American swine could make their way to the Vietnamese dining table via Chinese slaughterhouses, thanks to the TPP
Super-secret Trans Pacific Partnership talks ended in Singapore last week without a deal. While US trade representatives reported making major progress on the 12-nation trade pact, detractors of the deal hailed the failure to hit Obama’s year-end deadline as a victory for normal people.
In the past year, the villagers have grown restless.
The idea of yet another extra-democratic trade deal just isn’t sitting well.
Protesters all over the globe have warned that the pact will extend the powers of US pharmaceutical companies, media conglomerates and security agencies to places like Chile and Vietnam.
If all of this sounds vague, that’s because it is.
Without even a modicum of transparency, the TPP has come to feel like the proverbial monster under the bed. No one knows what it will look like and perhaps for that reason we can’t help but fight a creeping sense that it’s going to kill us.
That may sound a little alarmist. Unless you’re, say, a Vietnamese pig farmer.
The National Pork Producers Council (AKA the lobbying arm of America’s industrial pig machine) released a drooling statement in September pointing out that Vietnam sucks down more pigs per year than Mexico—America’s biggest export market by volume.
Due to a number of strict laws protecting Vietnam’s patchwork of small farms and joint-stock slaughterhouses, less than 2 percent of the two million tons of pork Vietnam eats every year is imported.
Naturally, the NPPC wishes to crush those laws and capitalize on our daily cơm sườn.
The NPPC hopes the TPP will do in Vietnam’s “burdensome administrative procedures,” “zero-tolerance policy for pathogens on raw meat products” and “reference prices established by the Vietnamese government.”
If that happens, the organization says it stands to increase pork exports to Vietnam by “hundreds of millions of dollars” a year.
They are working hard for that money.
This summer, the swine lobbyists hosted a delegation of Vietnamese agriculture officials and dazzled them with presentations on antibiotics, veterinary drug approvals, and food safety research.
In September, Vietnam began accepting shiploads of something called “white offal” with some restrictions—all of which the NPPC wants overturned.
“The NPPC will continue to work with Vietnam to encourage the adoption of science-based food regulations as part of the ongoing Trans Pacific Partnership trade negotiations,” the organization stated in a press release.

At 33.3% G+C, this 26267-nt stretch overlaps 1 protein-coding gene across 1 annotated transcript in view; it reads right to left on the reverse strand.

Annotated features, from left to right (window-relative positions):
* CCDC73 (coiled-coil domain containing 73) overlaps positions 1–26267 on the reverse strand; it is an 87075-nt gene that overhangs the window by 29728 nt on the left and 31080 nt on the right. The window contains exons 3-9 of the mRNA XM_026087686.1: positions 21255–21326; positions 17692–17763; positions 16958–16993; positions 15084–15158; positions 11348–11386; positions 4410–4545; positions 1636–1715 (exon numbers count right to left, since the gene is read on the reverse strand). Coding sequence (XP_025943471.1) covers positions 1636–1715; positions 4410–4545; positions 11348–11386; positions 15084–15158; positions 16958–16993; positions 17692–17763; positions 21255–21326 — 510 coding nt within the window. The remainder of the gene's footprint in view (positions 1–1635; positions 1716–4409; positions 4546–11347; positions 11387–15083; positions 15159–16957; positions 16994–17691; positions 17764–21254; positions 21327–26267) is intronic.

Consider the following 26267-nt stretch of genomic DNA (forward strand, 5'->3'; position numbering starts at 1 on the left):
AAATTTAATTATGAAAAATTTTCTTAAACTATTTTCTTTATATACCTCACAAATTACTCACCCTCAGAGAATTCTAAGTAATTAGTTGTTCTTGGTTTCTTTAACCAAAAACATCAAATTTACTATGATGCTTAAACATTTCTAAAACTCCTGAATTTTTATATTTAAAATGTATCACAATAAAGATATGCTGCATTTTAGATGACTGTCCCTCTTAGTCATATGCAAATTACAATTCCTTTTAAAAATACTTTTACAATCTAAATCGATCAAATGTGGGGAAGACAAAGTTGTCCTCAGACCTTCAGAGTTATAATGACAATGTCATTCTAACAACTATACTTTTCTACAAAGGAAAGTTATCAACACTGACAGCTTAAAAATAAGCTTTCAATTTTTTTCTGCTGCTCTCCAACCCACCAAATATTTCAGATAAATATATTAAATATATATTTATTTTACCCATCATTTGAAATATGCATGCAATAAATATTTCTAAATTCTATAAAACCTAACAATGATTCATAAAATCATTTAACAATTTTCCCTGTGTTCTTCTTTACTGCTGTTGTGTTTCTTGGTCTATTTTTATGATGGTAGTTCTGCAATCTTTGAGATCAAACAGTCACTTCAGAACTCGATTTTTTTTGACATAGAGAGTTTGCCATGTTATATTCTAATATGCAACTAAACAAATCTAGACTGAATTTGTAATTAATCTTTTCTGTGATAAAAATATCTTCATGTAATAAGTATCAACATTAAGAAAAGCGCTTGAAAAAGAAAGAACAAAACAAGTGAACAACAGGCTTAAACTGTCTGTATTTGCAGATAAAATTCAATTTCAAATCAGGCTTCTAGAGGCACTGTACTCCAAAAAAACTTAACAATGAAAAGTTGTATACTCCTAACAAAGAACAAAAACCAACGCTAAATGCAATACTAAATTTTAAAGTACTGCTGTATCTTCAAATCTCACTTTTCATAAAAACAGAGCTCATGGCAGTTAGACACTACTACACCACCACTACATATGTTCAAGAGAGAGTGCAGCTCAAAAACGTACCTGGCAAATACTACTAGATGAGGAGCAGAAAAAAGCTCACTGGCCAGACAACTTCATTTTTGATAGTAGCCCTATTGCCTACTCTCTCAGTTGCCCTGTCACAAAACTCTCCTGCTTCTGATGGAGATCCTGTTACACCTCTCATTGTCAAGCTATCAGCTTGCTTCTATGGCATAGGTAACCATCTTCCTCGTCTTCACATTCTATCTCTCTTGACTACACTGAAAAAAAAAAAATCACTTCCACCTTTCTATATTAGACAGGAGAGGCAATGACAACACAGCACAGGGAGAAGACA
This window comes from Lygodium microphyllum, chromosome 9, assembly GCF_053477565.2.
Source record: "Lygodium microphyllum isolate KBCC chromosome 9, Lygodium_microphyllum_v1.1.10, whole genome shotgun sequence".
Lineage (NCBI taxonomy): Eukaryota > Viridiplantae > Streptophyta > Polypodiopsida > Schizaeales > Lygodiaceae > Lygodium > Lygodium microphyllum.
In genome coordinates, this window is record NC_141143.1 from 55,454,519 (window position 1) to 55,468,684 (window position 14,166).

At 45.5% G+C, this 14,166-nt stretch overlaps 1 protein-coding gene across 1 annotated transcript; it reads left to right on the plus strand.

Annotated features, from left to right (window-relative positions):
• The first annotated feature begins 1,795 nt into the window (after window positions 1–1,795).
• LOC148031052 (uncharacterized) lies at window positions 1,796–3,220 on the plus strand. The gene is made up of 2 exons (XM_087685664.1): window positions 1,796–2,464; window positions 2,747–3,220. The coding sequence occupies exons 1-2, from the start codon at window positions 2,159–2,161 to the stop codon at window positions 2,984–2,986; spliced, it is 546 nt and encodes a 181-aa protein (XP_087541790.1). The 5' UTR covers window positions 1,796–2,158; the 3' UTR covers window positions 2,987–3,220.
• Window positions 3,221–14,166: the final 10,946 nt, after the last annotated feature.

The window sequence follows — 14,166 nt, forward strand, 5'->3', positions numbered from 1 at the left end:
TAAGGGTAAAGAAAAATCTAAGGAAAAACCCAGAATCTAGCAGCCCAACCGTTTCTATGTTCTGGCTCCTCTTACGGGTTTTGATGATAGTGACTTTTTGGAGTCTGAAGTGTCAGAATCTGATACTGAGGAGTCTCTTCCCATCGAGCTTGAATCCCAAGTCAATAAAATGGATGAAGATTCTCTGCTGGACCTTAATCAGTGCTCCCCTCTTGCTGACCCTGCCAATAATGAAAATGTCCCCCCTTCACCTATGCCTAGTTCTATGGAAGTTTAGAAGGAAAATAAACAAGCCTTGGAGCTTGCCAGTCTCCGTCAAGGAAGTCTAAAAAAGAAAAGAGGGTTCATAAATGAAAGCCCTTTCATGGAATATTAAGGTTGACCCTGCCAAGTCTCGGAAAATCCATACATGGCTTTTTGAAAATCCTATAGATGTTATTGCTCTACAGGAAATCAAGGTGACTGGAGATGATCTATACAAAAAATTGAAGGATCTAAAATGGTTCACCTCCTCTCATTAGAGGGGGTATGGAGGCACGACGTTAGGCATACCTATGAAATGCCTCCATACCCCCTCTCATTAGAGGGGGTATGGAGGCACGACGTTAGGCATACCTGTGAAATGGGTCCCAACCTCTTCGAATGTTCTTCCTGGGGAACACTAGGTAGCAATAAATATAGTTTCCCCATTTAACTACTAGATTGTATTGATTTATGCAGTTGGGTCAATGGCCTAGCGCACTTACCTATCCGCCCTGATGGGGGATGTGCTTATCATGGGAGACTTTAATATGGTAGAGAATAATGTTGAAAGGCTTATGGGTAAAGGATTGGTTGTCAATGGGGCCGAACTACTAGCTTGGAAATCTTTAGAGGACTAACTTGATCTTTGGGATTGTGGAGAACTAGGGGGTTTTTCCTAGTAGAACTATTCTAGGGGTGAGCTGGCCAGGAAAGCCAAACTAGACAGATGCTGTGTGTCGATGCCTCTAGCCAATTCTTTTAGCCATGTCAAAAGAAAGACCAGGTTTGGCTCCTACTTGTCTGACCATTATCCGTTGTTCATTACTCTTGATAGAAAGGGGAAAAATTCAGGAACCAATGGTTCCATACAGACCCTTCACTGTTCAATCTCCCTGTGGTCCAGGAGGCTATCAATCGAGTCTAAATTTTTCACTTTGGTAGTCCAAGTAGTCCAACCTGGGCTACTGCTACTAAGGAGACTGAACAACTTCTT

The NPPC reserved the term “science-based” to belittle food systems (notably those in the EU, Russia, and China) which ban US pork outright because it contains ractopamine. The leanness and growth-promoting drug (it does both!) is about as popular, these days, as the NSA.
In 2007 mobs of Taiwanese pig farmers hurled feces at the Ministry of Agriculture building in Taipei when word got out that their government might lift its zero-tolerance policy on the drug. US trade representatives continue to push for an end to the ban, every year.
However, few are budging on their blockade of US pork; there’s more than one reason to resist it.
In addition to concerns about the growth drug, Thai farmers took to the streets this spring to warn that, if permitted, cheap US pork imports would devastate more than 250,000 Thai households that draw their livelihoods from rasing pigs.
Ironically, they have cited Vietnam as an example.
The Thai conglomerate Charoen Pokphand Foods (operating here as the Vietnam CP Joint Stock Company) is one of several global pork conglomerates that operates large-scale slaughterhouses which buy pigs from farmers who can no longer afford to do business on their own.
Some of these farmers have publicly accused CP and its ilk of creating “price spirals” that forced them to go from being farmers to contractors.
The pages of this and other papers have been full of stories in recent years describing how pig farmers have been driven to bankruptcy by falling meat and rising imported feed prices. Many are barely surviving on emergency government loans.
In addition, who knows how much longer those will hold out? In October, the Vietnam Investment Review newspaper described local agricultural officials as quaking in their green socks at the prospect of competing with America’s drug-addled, hyper-packed impossibly-cheap pork.
One estimated that American, Canadian, and New Zealand pork is 1.5 times cheaper than local meat. Compound this with the blind faith Vietnamese consumers place in the integrity of American (and generally white-people-made) products and you’re looking at a veritable porkpocalypse if the TPP passes.
Perhaps the strangest twist in all of this is the role China plays. The People’s Republic, which refuses to import ractopamine-laced pork, recently acquired the largest industrial pork producer in the United States: Smithfield Foods.
Soon after the sale, Smithfield announced plans to make half its pork products ractopamine-free, prompting an attorney at the Center for Food Safety (which is currently suing the American Food and Drug Administration for 100,000 pages worth of ractopamine research) to predict that it would all go to the Chinese.
In the end, one could probably upend the entire TPP negotiation process by telling every Vietnamese person at the table that they were about to ink a deal that would force their children to eat cheap Chinese pork forever.
But nothing, these days, is so simple. Smithfield’s new owner, Shuanghui International, is itself partially owned by some American pigs at Goldman Sachs.
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